Kathryn Abell of Edukonexion shares some tips ahead of her talk at the British Education Fair in Madrid taking place on 19-20 October 2015.
When applying to a UK university, the discovery that school grades alone are not enough to gain entry onto the programme of your choice can come as an unwelcome surprise. This is especially true for international students, many of whom see the words 'personal statement' for the first time when starting their university application.
But far from being a barrier, the personal statement is, in fact, one of the stepping stones to achieving your goal of studying at a UK university.
A personal statement can help you stand out
If you have selected your study programme well – that is to say, you have chosen something that you are truly excited about that matches your academic profile – then the personal statement is simply a way to communicate to admissions tutors why you are interested in the programme and what you can bring to it. And given the fact that many universities receive multiple applications for each available place, and that most do not offer an interview, your written statement is often the only way you can express your personality and say 'choose me!'.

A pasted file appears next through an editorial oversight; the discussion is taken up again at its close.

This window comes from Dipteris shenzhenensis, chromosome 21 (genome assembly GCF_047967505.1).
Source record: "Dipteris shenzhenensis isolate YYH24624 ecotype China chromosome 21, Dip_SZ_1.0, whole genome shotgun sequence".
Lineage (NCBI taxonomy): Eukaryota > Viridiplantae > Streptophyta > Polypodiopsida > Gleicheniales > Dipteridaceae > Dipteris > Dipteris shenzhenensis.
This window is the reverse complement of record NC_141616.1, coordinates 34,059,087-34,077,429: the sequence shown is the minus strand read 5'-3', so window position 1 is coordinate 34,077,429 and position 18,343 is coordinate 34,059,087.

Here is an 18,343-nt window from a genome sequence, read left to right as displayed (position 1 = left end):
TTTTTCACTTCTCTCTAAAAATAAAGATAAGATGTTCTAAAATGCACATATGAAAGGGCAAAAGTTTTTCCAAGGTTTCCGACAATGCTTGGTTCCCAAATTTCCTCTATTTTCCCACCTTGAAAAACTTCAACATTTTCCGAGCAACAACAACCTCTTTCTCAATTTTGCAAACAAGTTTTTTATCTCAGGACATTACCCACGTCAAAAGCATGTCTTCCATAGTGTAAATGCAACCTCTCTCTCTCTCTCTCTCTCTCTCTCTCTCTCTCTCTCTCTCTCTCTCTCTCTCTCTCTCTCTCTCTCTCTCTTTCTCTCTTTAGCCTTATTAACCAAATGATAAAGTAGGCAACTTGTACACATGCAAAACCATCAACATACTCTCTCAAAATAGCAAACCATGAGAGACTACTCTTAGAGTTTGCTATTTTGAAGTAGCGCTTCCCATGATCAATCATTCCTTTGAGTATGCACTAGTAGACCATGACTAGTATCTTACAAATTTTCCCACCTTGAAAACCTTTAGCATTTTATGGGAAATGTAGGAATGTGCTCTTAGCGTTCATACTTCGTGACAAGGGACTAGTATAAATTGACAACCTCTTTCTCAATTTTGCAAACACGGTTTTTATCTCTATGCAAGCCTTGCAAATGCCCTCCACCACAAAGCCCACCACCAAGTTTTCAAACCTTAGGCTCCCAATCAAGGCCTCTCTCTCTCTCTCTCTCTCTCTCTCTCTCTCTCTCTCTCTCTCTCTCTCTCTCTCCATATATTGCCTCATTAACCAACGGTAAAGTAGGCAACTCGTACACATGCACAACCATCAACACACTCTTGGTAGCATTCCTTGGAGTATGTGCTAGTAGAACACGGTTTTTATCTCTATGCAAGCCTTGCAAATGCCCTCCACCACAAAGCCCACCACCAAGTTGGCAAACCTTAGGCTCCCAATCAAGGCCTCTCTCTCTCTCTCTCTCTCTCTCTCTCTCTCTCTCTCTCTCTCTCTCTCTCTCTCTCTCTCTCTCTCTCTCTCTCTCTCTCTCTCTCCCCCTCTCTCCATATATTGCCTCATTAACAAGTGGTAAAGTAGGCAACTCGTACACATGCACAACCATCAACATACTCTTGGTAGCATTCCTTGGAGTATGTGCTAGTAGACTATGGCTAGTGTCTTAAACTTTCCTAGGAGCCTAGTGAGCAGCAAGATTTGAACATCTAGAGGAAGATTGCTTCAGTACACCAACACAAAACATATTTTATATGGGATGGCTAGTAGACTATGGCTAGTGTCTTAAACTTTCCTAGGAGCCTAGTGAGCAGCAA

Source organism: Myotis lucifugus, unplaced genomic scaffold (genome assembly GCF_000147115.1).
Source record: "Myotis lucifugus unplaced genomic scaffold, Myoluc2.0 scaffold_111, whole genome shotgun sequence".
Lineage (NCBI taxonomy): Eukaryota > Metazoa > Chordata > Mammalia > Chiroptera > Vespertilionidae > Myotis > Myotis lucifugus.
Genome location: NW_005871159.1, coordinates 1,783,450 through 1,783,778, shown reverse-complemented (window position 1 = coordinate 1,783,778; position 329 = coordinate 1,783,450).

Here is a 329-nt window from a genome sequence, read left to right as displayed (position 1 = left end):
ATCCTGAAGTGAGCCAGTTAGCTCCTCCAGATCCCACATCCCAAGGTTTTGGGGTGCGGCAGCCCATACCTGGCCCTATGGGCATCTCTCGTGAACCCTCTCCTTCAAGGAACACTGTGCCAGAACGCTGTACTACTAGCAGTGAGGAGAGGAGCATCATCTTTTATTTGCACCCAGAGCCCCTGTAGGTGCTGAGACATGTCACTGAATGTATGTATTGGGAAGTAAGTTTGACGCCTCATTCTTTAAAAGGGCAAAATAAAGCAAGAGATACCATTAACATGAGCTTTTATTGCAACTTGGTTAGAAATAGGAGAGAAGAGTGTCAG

The 'personal' in 'personal statement' suggests that you should be allowed to express yourself however you want, right? Well, to a certain extent that is true: admissions tutors want to get a picture of you, not your parents, your teachers or your best friend, so it has to be your work. However, the purpose of the statement is to persuade academic staff that they should offer you one of their highly sought-after university places; although there is no strict template for this, there are specific things you should include and certain things you should most certainly leave out.
The importance of the opening paragraph
The online Universities and Colleges Admissions Service (UCAS) undergraduate application form allows a total of 4,000 characters (around 700 words), meaning that you need to craft the statement carefully. The most important part is unquestionably the opening paragraph, as it acts as an invitation to continue reading. If you are not able to catch the attention of the admissions tutor, who has hundreds of statements to assess, then it is highly unlikely they will read through to the end.